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Tuesday, 20 October 1903


Mr G B EDWARDS (SOUTH SYDNEY, NEW SOUTH WALES) - I thoroughly indorse the remarks of the honorable member for North Sydney. His address was an extremely reasonable and an eminently honest one. It seems to me that there has been an effort to make it appear that the people of New South Wales are contending for something to which they are not entitled. That accusation cannot be rightly made against them or their representatives any more than the reverse could truthfully be said of the people of Melbourne and their representatives. All we desire is the reasonable fulfilment of the compact contained in the Constitution. To my mind, the amendments made in the clause largely interfere with the contitutional rights of New South Wales. I agree with the honorable member for Bland that if we could acquire 1,000 squaremiles for the Commonwealth territory in a suitable situation it would be wise and right for us to do so, but it is eminently wrong and opposed to the Constitution to insert in the Bill a provision demanding the surrender of that area by New South Wales. The argument of the honorable and learned member forWerriwa, unfortunately, does not apply at the present time, because the question of the area of the Federal territory is not before us ; but the other provisions in the clause are still more absurd. As has been pointed out, if we determine that the Federal territory shall extend from the Murrumbidgee to the Murray River, taking in Tumut, and shall contain 1,000 square miles, we practically define its boundaries, though hardly a man in the Chamber knows anything of the value of a square mile of it. In coming to this determination we are acting in the dark. At the present time, of course, we have nothing to do with the provision in regard to the area of the territory. I do not desire that it shall be thought that I am of opinion that the Federal territory should not contain 1,000 square miles, or that New South Wales would not give up so large an area. My point is that the Constitution prevents the Federal Parliament from altering the boundaries of any State without the consent of that State, and that therefore we cannot enact a measure, the effect of which would be to do that. In the same way we should be doing wrong in determining that the Federal territory shall be bounded by the Murrumbidgee and the Murray.


Mr Isaacs - The Commonwealth cannot alter the boundaries of a State without the consent of that State.


Mr G B EDWARDS (SOUTH SYDNEY, NEW SOUTH WALES) - That is so, and therefore we have no right to place on the statute-book an enactment, the effect of which, if it were not invalid, would be to do that. To take a piece out of the middle of it would be to alter the boundaries of the State, because it would' then have not only an outside boundary but an inside boundary as well. From what I know of the people and the legislators of New South Wales, I feel certain that they will meet us in a reasonable and liberal spirit, and give us as much land as we require for our purpose; but we are manifestly wrong in demanding territory of the State . when we have no constitutional power to do so. The amendment to which we are asked to disagree is consequential upon the previous amendment. The Murrumbidgee and Murray Rivers, while they might form the boundaries of the Tumut site, could not form the boundaries of the Bombalasite. But I think that we were wrong in the first instance in making the amendment, and, therefore, I shall support the attempt to get rid of it. I regard the amendment as unjustifiable and ridiculous. I agree with the honorable member for North Sydney that before we lay down any such conditions as those inserted in the Rill we should know more of the country we are asked to take. I should like to see a large area chosen, but the Federal territory ought not to consist of a long narrow strip, on each side of which would be State lands whose owners would gain the unearned increment created by the expenditure of the Commonwealth. A compact square territory would better suit our purposes. I think we shall do wisely in reversing our previous decision, and striking out all these provisions. I know that the measure will come to nothing, and that we shall have to go into the whole question again. To my mind there are sites which have not received justice from any one, not even the Commissioners. I allude particularly to, the Queanbeyan site, which, to my mind, is one of the best.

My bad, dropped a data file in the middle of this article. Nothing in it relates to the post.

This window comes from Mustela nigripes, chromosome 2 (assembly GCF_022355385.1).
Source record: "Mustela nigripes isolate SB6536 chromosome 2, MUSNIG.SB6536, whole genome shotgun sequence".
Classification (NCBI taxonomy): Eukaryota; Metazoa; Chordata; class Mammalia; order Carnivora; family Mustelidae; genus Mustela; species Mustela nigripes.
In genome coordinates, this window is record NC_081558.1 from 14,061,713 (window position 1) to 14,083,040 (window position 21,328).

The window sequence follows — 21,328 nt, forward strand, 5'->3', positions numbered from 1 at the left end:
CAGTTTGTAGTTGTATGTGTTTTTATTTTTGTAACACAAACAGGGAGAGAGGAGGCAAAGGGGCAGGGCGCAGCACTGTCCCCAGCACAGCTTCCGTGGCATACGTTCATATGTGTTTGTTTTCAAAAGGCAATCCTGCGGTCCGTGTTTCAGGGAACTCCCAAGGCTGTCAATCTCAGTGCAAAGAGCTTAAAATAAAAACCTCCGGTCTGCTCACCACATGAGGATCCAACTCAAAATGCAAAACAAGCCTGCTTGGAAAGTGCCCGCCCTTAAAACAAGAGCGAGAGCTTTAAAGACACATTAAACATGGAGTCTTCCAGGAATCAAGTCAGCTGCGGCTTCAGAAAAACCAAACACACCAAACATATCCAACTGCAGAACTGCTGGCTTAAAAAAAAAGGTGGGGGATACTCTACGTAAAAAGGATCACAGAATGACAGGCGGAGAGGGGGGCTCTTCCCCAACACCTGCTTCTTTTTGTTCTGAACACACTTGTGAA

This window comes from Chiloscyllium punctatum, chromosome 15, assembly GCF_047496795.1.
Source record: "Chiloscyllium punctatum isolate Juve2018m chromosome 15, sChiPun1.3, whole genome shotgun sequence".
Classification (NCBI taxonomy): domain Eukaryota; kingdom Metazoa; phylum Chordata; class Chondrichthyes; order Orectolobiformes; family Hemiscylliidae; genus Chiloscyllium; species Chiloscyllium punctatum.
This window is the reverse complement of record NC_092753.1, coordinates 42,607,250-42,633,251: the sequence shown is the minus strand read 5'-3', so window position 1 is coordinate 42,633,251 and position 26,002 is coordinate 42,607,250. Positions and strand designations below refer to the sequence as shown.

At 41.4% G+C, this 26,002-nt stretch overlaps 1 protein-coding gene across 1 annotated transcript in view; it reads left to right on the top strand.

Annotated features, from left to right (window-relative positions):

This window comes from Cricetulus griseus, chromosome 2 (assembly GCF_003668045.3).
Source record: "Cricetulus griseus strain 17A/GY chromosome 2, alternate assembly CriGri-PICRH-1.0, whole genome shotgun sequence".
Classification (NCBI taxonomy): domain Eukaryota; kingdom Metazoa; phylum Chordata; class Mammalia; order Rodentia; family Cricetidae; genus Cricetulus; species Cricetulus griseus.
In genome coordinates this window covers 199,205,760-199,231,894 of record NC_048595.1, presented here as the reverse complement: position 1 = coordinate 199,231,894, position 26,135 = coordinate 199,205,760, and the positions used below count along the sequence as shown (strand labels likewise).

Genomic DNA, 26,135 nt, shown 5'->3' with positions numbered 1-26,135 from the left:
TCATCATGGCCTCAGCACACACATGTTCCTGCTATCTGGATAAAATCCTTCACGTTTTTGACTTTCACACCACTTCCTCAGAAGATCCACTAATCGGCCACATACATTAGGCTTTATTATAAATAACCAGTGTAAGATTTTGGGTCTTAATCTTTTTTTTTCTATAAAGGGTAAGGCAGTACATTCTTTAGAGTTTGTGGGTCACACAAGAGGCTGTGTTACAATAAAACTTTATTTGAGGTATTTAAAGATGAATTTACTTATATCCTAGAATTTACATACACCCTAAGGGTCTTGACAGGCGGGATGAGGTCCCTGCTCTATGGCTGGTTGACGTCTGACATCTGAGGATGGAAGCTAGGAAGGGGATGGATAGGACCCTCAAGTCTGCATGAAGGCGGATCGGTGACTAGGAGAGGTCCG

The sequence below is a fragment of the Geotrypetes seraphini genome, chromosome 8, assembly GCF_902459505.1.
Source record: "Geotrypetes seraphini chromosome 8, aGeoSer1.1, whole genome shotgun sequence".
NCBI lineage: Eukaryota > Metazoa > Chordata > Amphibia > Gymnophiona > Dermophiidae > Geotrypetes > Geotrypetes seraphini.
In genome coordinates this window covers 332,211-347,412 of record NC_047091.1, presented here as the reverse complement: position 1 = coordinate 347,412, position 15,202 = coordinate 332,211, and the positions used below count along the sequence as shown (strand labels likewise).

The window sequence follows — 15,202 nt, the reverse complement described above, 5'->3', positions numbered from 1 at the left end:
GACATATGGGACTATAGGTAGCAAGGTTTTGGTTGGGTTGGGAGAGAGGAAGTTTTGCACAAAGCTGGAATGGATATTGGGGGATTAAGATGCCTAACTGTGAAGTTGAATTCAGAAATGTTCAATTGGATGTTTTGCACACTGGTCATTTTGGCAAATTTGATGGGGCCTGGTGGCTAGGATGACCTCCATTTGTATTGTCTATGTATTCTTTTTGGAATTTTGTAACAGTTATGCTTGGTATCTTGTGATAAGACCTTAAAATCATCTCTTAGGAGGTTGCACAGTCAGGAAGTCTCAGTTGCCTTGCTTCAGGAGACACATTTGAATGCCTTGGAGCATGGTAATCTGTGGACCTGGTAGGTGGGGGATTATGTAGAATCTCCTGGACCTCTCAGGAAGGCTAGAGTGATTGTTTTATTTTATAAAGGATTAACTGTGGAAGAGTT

The CHAIRMAN - I ask the honorable member not to discuss the proposed sites.


Mr G B EDWARDS (SOUTH SYDNEY, NEW SOUTH WALES) - I shall not do so until another opportunity is afforded. I regret that the action of the two Chambers will prevent the settlement of the question this session.







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